Dual Diagnosis in Mental Health Treatment │ Valor Behavioral Health
Approximately 9.2 million adults [cb1] in the United States have a co-occurring mental health and substance use disorder.
Dual diagnosis is a term that is often misunderstood. Some people believe that dual diagnosis refers to the disorders that occur in tandem. While that’s not completely untrue, the medical community uses the term to refer to a diagnosis in patients with both a mental health disorder and a substance use disorder.
What is a dual diagnosis in mental health treatment?
Dual Diagnoses are more common than most think and can have severe adverse reactions on both mental and physical health for both the patient and their loved ones.
Dual diagnosis occurs in patients with both a mental health disorder and a substance use disorder. Dual diagnosis is also known as co-occurring disorders.
Does one condition cause the other?
While a dual diagnosis is quite common among people with mental health conditions and substance use disorders, they don’t necessarily cause one another directly.
Over 60% of adolescents [cb2] in community-based substance use disorder treatment programs also meet the diagnostic criteria of a mental health condition as described in the Diagnostic and Statistical Manual of Mental Disorders, Fifth Edition (DSM-5).
Those using illicit substances could experience symptoms of a mental health condition such as depression or anxiety – both of which are common side effects of substance abuse.
Alternatively, people with existing mental health conditions could start abusing substances to cope with their mental health condition.
Common Mental Health Disorders Associated with Dual Diagnosis
People dealing with a complex mental health disorder might also struggle with substance abuse. This can be a very dangerous combination because it can lead to a potentially life-threatening dual diagnosis.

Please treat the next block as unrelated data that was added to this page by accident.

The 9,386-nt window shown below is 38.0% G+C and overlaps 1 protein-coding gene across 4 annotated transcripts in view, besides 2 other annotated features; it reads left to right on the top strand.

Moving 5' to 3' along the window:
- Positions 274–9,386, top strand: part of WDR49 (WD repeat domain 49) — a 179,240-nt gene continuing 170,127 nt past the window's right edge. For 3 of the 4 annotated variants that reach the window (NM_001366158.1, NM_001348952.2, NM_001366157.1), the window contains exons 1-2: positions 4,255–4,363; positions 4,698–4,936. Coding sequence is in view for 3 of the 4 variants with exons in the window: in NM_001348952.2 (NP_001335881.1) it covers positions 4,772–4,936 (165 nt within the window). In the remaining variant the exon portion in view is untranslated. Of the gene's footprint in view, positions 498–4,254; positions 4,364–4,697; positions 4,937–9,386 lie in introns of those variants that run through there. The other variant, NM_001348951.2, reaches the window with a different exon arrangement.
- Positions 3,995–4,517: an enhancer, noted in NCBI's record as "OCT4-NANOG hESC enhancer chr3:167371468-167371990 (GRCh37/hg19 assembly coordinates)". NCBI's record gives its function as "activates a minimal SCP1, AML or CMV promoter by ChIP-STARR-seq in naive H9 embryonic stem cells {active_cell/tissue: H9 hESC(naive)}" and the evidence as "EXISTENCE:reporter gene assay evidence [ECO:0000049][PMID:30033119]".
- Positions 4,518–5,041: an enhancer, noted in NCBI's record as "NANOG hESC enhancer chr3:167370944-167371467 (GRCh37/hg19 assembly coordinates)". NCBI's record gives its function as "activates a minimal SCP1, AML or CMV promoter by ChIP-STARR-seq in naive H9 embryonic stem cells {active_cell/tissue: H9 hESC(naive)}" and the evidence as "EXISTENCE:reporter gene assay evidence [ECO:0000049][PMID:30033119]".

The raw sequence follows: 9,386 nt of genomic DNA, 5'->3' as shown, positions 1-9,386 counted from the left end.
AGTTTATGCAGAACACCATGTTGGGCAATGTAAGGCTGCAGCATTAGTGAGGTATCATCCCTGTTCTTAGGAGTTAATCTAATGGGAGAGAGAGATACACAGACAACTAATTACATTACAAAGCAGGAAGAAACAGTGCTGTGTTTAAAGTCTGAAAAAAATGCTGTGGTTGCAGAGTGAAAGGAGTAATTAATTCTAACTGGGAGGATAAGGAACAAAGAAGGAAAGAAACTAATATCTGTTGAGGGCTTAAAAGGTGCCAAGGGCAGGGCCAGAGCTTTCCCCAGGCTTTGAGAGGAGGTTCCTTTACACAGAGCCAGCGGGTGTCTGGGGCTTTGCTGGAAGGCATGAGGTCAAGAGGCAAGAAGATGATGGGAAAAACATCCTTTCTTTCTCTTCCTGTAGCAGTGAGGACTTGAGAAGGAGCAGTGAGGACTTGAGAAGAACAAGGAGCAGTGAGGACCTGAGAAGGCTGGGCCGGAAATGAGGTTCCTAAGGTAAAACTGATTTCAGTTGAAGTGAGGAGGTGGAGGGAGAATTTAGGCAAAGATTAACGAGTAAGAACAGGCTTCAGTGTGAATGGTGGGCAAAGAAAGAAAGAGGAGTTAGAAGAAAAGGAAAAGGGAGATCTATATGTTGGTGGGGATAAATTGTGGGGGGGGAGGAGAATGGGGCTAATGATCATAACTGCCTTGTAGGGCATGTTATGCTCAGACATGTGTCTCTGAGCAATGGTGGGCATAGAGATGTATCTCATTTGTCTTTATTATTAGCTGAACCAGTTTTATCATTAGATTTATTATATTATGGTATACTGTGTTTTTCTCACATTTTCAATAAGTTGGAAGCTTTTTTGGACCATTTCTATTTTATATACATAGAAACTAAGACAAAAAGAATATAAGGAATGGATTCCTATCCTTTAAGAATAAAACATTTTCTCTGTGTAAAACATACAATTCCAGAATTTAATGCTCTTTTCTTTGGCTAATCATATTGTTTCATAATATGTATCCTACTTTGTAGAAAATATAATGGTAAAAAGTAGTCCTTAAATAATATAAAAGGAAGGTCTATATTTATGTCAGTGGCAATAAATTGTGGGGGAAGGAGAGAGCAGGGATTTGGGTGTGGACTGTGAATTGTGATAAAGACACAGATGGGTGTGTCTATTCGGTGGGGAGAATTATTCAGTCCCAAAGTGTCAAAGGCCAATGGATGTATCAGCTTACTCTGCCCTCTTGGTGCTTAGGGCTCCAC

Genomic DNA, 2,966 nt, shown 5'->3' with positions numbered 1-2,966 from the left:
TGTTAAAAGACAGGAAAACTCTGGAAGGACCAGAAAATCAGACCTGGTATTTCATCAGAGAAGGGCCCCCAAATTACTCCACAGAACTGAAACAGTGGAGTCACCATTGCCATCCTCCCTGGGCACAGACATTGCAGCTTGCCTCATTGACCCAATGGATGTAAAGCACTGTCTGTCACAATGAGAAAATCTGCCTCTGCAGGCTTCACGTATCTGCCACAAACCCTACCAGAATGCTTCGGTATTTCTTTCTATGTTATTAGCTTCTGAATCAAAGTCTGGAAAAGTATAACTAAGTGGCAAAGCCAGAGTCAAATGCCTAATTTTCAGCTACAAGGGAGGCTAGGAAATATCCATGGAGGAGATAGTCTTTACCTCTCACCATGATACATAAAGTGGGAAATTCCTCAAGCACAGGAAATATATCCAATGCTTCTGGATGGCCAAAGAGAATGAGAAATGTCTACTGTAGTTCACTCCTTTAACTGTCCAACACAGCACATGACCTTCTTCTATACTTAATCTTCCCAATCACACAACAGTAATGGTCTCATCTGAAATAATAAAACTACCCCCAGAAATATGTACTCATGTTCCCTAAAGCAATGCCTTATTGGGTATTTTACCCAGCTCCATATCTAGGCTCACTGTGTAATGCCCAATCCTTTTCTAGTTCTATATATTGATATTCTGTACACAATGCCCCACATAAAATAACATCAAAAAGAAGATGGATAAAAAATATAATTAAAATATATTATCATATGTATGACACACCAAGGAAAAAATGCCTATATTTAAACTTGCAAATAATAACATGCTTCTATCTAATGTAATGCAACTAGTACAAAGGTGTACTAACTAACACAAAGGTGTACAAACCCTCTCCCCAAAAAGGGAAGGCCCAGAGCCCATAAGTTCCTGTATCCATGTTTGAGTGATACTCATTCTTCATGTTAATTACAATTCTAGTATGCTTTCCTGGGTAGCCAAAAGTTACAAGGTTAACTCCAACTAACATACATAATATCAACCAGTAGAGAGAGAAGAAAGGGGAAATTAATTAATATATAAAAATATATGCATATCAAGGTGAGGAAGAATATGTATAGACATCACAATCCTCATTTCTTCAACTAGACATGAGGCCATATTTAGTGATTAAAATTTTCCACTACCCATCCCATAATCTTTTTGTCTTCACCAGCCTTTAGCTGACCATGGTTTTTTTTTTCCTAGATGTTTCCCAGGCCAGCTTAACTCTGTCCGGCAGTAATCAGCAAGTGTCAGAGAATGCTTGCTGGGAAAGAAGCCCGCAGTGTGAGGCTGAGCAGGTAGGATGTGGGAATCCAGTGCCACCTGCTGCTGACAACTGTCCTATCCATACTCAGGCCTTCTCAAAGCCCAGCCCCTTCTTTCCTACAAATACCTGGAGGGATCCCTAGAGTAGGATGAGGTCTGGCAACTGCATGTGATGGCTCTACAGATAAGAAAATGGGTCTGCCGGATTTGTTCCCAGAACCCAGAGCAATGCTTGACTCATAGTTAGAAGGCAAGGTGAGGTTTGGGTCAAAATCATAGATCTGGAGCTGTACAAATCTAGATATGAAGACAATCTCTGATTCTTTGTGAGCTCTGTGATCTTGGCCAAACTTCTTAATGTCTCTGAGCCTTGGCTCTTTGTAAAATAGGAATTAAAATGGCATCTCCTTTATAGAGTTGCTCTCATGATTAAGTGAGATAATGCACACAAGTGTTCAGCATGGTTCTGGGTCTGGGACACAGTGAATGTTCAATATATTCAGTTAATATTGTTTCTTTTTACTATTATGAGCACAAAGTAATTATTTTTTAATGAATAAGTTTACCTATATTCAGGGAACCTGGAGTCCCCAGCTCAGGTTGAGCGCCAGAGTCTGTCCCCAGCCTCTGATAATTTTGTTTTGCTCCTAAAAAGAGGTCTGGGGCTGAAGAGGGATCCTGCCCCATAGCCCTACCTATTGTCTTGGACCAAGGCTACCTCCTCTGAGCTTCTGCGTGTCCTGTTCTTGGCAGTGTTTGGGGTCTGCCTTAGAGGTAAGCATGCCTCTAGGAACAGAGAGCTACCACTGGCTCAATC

Some common mental health disorders that are associated with substance use disorders include:
- Clinical Depression
- Anxiety Disorders
- Obsessive Compulsive Disorder (OCD)
- Eating Disorders
Of course, these are only a handful of the potential mental health disorders associated with a dual diagnosis. It’s vital that you never try to self-diagnose yourself or a loved one.
When To Seek Help
If you think you or someone you know may have a dual diagnosis, know that help is available and seek professional help.
A qualified mental health professional can help you or your loved one to get an accurate diagnosis and develop a treatment plan. If you’re already receiving treatment for a mental health disorder, tell your mental health professional about it. They can then work with you to determine if you have a dual diagnosis.
Mental Health Treatment with Valor Behavioral Health
A dual diagnosis is a difficult thing to deal with, but you are not alone.
Valor Behavioral Health is here to help you every step of the way.
We offer comprehensive mental health treatment services to meet your unique needs. We understand how difficult it can be to deal with a dual diagnosis, and we are here to help you embrace your mental health with courage.